BMW Group HO
Sun tracking glass louvres acting as solar shading
Office building, Head Office
Work carried out by ims
System design, shading studies, design / detailed drawings, structural preliminary design, tracking algorithm, mockup construction and measurements, control schematics.
The circular curtain wall façade with a large portion of glass is to be protected against the extremely large external heat loads of the South African sun. At the same time, however, it should always be possible to have a good view to the outside and the system activation should not lead to darkening of the rooms. The vertical louvre system should also act as a statement on the softly curved Courtyard façade and reflect the innovative image character of the car maker. A special challenge for the mechanics is the circular contour of the façade. Louvre turning angles of up to 180° may be realized to ensure optimum shading. Overlapping louvers should prevent direct radiation from passing through the blades at any time.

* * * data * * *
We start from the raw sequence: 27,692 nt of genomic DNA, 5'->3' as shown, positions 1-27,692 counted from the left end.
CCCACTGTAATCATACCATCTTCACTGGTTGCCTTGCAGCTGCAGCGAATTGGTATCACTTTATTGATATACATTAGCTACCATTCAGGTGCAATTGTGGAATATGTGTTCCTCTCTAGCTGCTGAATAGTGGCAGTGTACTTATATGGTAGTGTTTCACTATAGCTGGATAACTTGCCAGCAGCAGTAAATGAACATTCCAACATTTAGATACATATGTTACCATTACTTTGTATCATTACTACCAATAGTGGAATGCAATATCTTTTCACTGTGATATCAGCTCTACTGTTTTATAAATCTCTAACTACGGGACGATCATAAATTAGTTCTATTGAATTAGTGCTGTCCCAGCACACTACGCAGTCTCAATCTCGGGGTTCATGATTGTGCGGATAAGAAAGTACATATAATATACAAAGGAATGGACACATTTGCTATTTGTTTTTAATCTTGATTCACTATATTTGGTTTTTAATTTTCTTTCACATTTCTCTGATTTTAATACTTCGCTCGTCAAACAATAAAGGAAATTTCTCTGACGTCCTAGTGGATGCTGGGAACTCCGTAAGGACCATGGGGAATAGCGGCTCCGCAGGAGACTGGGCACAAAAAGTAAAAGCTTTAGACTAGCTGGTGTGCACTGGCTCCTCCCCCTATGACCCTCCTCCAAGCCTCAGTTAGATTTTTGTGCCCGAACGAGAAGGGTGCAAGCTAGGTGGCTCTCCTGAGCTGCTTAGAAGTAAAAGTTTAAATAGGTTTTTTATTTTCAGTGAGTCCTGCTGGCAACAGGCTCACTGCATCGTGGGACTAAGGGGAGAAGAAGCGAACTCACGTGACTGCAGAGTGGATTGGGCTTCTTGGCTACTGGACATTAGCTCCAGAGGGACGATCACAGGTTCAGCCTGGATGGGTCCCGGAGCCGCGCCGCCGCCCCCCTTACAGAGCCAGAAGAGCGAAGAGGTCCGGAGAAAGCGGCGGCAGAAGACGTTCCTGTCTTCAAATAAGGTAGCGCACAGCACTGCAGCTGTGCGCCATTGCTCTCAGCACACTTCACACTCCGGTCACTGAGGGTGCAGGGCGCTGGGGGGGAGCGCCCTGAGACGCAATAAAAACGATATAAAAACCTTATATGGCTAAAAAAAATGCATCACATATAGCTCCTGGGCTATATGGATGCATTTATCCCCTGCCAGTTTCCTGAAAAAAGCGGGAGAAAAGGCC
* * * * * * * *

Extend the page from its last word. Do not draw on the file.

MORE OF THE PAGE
The RVI glass louvre solution impresses by its semitransparency on the one hand and the high performance on the other. The local building regulations allowed the use of monolithic glasses, 12mm and 10mm thick. The gray screen print on face 2 with dot decors acts as a heat shield and allows for balanced semi transparency. The vertical louvres cover almost the entire arc of the inner Courtyard. The louvres move through an angle range of 170° in accordance with the sky mechanics and the building geometry. The overlapping system required a software programming intervention on the solar controls. The 600mm wide slats are not only an optical highlight at the BMW building. They are also a key contributor to the overall concept, which has been awarded a 5-star rating by the Green Building Council of South Africa.
Boogertman + Partner, Johannesburg
Studio88 Photography, Michael Schmucker, Pretoria